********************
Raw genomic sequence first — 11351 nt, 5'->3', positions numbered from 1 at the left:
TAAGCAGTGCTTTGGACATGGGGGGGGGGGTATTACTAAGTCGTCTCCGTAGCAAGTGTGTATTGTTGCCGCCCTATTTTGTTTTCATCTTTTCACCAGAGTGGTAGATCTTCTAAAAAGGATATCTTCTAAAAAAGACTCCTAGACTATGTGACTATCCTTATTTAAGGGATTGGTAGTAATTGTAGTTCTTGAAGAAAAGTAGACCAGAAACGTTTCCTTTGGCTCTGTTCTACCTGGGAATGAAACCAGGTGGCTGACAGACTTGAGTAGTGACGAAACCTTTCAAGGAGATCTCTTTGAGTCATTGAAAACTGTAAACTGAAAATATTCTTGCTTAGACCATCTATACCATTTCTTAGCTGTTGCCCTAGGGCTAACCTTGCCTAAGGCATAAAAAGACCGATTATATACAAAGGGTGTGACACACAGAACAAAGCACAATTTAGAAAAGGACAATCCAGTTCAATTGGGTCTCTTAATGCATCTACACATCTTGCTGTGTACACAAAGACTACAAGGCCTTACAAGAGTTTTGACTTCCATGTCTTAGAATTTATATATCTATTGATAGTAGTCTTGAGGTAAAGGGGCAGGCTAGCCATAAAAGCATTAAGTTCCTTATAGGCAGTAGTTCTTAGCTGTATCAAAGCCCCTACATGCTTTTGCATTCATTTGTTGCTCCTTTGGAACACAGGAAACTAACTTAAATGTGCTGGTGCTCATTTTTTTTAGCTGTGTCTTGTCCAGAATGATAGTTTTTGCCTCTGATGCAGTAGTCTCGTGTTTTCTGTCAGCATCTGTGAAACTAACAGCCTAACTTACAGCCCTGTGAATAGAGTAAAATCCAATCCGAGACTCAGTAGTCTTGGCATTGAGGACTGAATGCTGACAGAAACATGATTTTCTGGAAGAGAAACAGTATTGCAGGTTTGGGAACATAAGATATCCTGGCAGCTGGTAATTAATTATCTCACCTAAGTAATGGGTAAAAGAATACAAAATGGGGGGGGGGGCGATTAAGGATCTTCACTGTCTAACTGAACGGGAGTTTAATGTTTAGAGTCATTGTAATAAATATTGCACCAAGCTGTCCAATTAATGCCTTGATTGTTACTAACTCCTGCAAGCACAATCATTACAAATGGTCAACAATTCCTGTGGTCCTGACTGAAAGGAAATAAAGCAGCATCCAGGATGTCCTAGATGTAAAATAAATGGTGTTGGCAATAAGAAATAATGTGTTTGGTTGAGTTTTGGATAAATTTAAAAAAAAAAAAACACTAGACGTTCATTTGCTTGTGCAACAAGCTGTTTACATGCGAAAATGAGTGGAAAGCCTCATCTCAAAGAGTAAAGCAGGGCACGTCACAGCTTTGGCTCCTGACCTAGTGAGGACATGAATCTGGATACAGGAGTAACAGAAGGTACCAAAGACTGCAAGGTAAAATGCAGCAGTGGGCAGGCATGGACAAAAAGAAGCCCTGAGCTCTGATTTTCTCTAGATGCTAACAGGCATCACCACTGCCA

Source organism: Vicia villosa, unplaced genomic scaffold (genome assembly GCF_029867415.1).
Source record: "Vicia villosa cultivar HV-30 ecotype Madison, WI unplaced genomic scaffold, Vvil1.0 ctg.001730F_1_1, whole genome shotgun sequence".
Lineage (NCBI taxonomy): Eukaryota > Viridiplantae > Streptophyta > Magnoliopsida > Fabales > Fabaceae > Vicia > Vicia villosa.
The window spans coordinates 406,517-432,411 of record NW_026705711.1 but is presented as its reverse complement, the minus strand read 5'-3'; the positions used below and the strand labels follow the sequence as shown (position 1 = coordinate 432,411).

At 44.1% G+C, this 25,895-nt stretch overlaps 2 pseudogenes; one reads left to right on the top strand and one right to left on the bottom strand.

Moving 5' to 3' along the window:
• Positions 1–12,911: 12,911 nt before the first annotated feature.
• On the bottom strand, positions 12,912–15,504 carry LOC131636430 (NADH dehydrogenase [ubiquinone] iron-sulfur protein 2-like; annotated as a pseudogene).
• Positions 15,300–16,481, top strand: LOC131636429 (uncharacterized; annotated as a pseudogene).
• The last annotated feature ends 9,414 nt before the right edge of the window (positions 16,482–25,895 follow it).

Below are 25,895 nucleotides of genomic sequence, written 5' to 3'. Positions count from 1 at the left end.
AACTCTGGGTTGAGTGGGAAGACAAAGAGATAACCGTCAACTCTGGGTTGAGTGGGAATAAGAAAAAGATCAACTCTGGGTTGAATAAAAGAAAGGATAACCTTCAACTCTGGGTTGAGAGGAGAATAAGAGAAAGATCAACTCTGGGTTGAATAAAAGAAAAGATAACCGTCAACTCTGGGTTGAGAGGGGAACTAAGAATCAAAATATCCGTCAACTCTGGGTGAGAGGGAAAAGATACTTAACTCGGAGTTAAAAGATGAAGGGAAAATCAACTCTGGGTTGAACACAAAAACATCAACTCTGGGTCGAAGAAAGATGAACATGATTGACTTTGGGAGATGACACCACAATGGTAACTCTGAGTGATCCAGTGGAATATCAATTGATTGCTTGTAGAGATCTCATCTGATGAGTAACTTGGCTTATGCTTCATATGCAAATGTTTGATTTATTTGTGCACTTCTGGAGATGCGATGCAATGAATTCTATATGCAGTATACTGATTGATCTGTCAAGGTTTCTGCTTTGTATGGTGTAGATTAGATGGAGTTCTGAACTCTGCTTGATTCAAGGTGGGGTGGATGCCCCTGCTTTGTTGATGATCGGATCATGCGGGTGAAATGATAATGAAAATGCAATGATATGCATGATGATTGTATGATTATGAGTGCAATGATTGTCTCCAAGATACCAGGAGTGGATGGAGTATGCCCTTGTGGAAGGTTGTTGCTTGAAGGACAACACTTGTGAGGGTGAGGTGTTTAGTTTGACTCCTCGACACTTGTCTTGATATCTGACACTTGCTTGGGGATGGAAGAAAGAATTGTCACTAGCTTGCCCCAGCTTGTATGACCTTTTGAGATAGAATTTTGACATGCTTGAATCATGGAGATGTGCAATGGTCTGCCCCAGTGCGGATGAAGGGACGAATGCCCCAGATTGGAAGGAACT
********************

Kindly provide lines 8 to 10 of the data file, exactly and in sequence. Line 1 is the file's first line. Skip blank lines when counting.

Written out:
Moving 5' to 3' along the window:
• Positions 1–12,911: 12,911 nt before the first annotated feature.
• On the bottom strand, positions 12,912–15,504 carry LOC131636430 (NADH dehydrogenase [ubiquinone] iron-sulfur protein 2-like; annotated as a pseudogene).